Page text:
INA, Ill. – More than a hundred Rend Lake College Culinary Arts students, friends and family turned out Wednesday night for the program’s open house held in the Private Dining Area. The big menu item – aside from spring rolls, BBQ sliders and a table full of fare – was the new team of chefs who will be training the students in attendance. Each chef instructor talked about what areas of expertise he or she brings to the table.
“This has been a great event. I’m just delighted with the turnout and I appreciate all the questions that were asked,” Lead Instructor Robert Wilson said while cleaning up. His team includes Sullivan University graduates Brad Stout and Nicole Black, and Jeff Fairbanks, who has a background with the program at RLC.
Wilson, with 38 years of experience in the industry, most recently taught at the Cordon Bleu College of Culinary Arts in Scottsdale, Ariz. Before that he spent 13 years at the Alaska Culinary Academy where he served as a department head. His culinary journey started in 1973 with a job as a Sicilian delicatessen bus boy in downtown San Diego. He was hooked. Now he teaches others the trade he learned as an apprentice who became a Journeyman Cook and practiced for long hours as an executive chef at a variety of venues. He is a Certified American Culinary Federation Executive Chef, ACF Culinary Educator, ACF Approved Certification Examiner and a Food Service Management Professional through the National Restaurant Association. His favorite thing to cook – this week – is BBQ.
Fairbanks, a graduate of the Rend Lake program, has taught part-time there for the past two years. Prior to that he worked as the Rend Lake Resort Executive Chef and then at Brehm Preparatory school in Carbondale. His first job was as a cook at his uncle’s BBQ restaurant. He has cooked for many years, but not always to pay the bills. In 2000, Fairbanks left the factory floor where he worked for 14 years. He went back to school at RLC to pursue his dream of cooking.
“Eventually I knew I was going to get it worked back around,” he said. “Once my kids graduated from high school and they were all set up for college, I knew exactly what I was going to do.”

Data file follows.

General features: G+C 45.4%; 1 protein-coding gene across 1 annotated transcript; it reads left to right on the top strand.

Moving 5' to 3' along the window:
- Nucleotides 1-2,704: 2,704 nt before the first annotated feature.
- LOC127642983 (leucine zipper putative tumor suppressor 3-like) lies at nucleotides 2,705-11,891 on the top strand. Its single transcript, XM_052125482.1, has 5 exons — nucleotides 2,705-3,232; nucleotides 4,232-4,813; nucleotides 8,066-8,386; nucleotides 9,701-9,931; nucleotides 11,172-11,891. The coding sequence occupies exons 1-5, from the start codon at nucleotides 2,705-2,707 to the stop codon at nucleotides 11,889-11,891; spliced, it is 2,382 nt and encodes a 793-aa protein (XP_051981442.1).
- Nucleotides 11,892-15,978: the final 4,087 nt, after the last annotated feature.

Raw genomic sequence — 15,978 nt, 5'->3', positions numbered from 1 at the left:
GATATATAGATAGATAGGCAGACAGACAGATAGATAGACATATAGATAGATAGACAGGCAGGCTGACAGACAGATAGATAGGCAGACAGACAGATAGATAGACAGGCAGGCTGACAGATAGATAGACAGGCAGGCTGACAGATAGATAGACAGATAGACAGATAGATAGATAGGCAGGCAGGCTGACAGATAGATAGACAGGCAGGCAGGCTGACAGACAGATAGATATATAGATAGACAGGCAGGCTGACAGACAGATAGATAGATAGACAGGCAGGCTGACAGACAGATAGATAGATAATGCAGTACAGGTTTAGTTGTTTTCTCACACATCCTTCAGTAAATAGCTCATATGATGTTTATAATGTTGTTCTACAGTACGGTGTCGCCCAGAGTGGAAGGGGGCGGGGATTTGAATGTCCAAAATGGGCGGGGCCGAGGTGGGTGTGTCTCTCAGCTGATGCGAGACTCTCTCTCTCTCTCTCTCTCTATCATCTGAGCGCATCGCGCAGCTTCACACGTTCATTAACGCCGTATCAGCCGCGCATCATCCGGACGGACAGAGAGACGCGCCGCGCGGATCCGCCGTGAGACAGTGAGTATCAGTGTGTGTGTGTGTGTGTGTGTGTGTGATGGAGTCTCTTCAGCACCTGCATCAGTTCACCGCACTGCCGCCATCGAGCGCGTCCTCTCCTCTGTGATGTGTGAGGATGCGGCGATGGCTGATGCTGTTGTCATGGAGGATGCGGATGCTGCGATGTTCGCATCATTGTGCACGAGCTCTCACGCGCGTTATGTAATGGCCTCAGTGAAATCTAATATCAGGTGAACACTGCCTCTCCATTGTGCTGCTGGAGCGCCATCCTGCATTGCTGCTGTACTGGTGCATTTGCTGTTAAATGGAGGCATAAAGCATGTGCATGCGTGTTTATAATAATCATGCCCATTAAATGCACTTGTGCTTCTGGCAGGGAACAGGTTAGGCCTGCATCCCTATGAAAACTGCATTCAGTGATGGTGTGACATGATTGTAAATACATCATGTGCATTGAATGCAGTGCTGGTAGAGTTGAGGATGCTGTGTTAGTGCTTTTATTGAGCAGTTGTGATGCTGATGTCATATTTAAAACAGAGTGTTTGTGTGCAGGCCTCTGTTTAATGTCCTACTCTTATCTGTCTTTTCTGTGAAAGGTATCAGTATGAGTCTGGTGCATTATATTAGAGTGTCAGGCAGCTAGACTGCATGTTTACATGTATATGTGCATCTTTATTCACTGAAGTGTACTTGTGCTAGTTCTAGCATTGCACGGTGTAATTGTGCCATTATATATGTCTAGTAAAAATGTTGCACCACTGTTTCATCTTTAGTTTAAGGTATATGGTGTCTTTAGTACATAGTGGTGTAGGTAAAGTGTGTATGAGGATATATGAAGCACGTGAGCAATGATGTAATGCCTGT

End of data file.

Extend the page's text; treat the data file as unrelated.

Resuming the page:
Stout holds degrees in culinary arts, and baking and pastry arts from the National Center for Hospitality Services at Sullivan University. He is a four-time ACF medalist, and has a decade experience working as a sous chef and executive chef in the industry. He specializes in chocolate sculptures, among other techniques, and particularly enjoys making sausages.
Black, an adjunct instructor, will teach baking and pastry arts in the RLC program, along with other classes. She specialized in baking and pastry arts at the Louisville-based Sullivan. When asked about her favorite culinary concoction, Black simply replied, “I like to make cake.”
Questions from students and their families were constant for nearly an hour at the open house. Whether it was about the upcoming class schedule, clubs and activities, or something personal; the team of instructors answered every one.
Stefany Williams of Mt. Vernon is a returning sophomore to the program who is particularly excited to learn more about creating chocolate sculptures. “They seem like they are going to work really good together,” she said of her new instructors. “I think they have high expectations of everybody. I’m really excited to see what they are going to bring to the table.”
Laura Finstad, the mother of two RLC culinary arts students from Anna, said she was impressed by the team’s professionalism and personality – not to mention the spread they put out for the guests. “I like them. They were knowledgeable and they gave the kids honest answers,” said Finstad.
New student Amy Ferando of Ewing said she thought the open house was very informational.
“I think they are going to work well together.”
Classes at RLC start Monday but space is still available in the program. For additional information, call 618-437-5321, Ext. 1266.